"Check out that boy, he's definitely got some swagger!"

-became popular in 2000s after being used in several successful rap songs. Originated in 1590, when it was recorded in Shakepeare's "Midsummer' Night's Dream"

Tool n.- 1. an uncool person, a loser

"Wow, check out that kid's powder blue tux, he looks like such a tool."
-gained popularity in the 1980s to describe men who have no social graces and an IQ equal to that of a hammer.

ryan-matsuflex-matsunaga.jpg equals.jpg hammer-1.jpg

Addison and Steele


On Female Vanity

In this article, Addison reflects on the contemporary fashion of women and give their feedback on how women present themselves. In their view, nothing is better than a woman in a plain dress, because simplicity in a wardrobe displays the woman’s natural beauty in her body and face. The authors reference the jewelers’ choice of presenting their lovely gemstones in plain black velvet boxes so that nothing will take away from the gems’ inherent beauty. They also note that when women look in the mirror, they try to create a totally different person instead of trying to enhance their own beauty. Addison and Steele think the cause of this is spending too much time in front of the mirror and attending to their work there too diligently. They conclude that since ladies dress to please men, ladies should wear what men think is fashionable for them instead on what they themselves fancy.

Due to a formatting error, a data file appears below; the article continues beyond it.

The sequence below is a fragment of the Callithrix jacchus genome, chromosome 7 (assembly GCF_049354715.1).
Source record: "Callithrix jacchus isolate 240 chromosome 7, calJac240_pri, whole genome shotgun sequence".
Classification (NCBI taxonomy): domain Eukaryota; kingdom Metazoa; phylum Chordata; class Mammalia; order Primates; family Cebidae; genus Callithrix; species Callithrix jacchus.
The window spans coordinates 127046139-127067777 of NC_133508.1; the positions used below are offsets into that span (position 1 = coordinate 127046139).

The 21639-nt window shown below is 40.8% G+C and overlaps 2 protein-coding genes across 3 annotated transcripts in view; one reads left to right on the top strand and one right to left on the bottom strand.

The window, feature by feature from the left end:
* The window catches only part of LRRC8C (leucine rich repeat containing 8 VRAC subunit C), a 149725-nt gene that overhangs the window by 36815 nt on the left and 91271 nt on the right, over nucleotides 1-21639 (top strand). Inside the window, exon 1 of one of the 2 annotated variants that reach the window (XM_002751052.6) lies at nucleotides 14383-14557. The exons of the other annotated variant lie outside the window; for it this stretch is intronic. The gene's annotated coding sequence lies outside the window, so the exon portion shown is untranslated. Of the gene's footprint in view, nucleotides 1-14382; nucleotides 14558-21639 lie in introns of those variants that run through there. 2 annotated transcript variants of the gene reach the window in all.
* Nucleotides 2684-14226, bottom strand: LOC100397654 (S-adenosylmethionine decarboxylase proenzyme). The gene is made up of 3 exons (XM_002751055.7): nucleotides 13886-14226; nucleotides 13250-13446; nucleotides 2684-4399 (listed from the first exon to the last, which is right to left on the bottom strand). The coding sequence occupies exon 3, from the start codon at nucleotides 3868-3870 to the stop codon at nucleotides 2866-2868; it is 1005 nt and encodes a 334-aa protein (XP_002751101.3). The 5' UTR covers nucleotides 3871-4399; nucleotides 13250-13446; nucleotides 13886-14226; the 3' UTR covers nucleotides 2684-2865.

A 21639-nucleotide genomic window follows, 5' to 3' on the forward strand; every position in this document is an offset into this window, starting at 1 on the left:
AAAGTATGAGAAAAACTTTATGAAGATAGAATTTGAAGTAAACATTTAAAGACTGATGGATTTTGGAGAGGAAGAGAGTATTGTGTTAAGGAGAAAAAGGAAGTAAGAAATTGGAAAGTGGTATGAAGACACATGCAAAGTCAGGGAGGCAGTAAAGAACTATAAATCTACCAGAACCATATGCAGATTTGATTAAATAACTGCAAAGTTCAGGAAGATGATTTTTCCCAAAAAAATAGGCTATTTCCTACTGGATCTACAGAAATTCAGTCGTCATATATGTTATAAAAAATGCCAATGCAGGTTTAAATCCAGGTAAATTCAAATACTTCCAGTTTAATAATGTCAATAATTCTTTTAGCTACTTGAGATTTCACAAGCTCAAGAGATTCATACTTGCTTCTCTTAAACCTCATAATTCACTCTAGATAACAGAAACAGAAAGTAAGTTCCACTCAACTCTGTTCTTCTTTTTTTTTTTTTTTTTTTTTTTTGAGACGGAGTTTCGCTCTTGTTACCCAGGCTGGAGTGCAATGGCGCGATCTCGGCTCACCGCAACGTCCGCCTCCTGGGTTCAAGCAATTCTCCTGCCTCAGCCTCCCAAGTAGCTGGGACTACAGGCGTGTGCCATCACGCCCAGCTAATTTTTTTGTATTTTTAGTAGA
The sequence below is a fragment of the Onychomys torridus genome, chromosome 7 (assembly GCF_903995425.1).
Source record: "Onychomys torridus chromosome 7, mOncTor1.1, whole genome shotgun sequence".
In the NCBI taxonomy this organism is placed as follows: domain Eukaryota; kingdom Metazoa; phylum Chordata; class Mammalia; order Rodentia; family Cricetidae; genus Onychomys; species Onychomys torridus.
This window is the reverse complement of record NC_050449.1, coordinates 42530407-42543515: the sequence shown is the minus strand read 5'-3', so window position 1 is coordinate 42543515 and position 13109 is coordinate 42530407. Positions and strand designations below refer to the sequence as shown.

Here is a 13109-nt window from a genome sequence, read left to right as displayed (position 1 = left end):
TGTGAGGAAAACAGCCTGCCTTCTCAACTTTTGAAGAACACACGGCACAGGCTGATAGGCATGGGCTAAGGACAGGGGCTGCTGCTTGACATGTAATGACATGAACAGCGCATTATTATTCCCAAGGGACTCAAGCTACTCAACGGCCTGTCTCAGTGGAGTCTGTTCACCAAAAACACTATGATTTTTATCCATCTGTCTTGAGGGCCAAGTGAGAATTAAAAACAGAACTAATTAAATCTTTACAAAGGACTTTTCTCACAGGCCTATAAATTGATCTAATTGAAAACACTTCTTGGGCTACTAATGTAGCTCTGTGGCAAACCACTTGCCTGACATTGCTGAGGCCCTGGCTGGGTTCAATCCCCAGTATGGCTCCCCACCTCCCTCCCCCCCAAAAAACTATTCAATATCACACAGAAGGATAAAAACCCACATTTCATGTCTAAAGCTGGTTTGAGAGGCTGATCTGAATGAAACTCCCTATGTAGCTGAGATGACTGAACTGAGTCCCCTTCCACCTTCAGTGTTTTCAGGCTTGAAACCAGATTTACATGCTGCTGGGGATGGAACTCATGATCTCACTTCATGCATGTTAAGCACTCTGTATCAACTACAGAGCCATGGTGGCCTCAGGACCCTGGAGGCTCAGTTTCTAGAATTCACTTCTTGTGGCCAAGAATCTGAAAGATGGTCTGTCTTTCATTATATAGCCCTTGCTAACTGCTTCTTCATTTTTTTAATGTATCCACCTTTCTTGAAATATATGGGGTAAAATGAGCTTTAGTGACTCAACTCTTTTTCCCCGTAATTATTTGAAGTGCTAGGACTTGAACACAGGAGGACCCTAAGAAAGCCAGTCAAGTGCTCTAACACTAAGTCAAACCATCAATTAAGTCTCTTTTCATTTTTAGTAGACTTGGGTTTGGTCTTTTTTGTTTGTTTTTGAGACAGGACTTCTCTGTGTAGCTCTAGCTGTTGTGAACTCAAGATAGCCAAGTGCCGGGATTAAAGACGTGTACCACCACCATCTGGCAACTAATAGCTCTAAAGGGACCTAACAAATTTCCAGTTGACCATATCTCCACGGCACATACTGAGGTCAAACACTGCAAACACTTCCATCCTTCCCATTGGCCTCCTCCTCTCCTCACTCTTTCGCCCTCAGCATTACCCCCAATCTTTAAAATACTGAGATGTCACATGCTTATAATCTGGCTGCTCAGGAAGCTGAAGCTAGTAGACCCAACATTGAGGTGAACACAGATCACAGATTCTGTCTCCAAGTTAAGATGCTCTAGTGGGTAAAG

This article epitomizes the fact that some things never change. First off, it is just like men to judge women based on their appearance and criticize what they wear, even if women have not made the most fashionable of choices. However, Addison and Steele do bring up the valid point that women should not try too hard to make themselves look beautiful, but rather simply enhance their natural beauty. Girls with overdone make-up and overly thought out outfits can be seen walking down the halls of Emmaus High School everyday. Also a valid point brought up by Addison and Steele, women still spend too much time fussing over what they look like and try to change themselves so much that the end result looks nothing like the original girl. A recent study done in the women’s restrooms of Emmaus High School shows that 100% of girls spend too much time in front of the mirror. If girls spent less time on their appearance and more on their personality, they wouldn’t have nearly as many social issues (Gossip Girl would be Deep Conversation Girl.)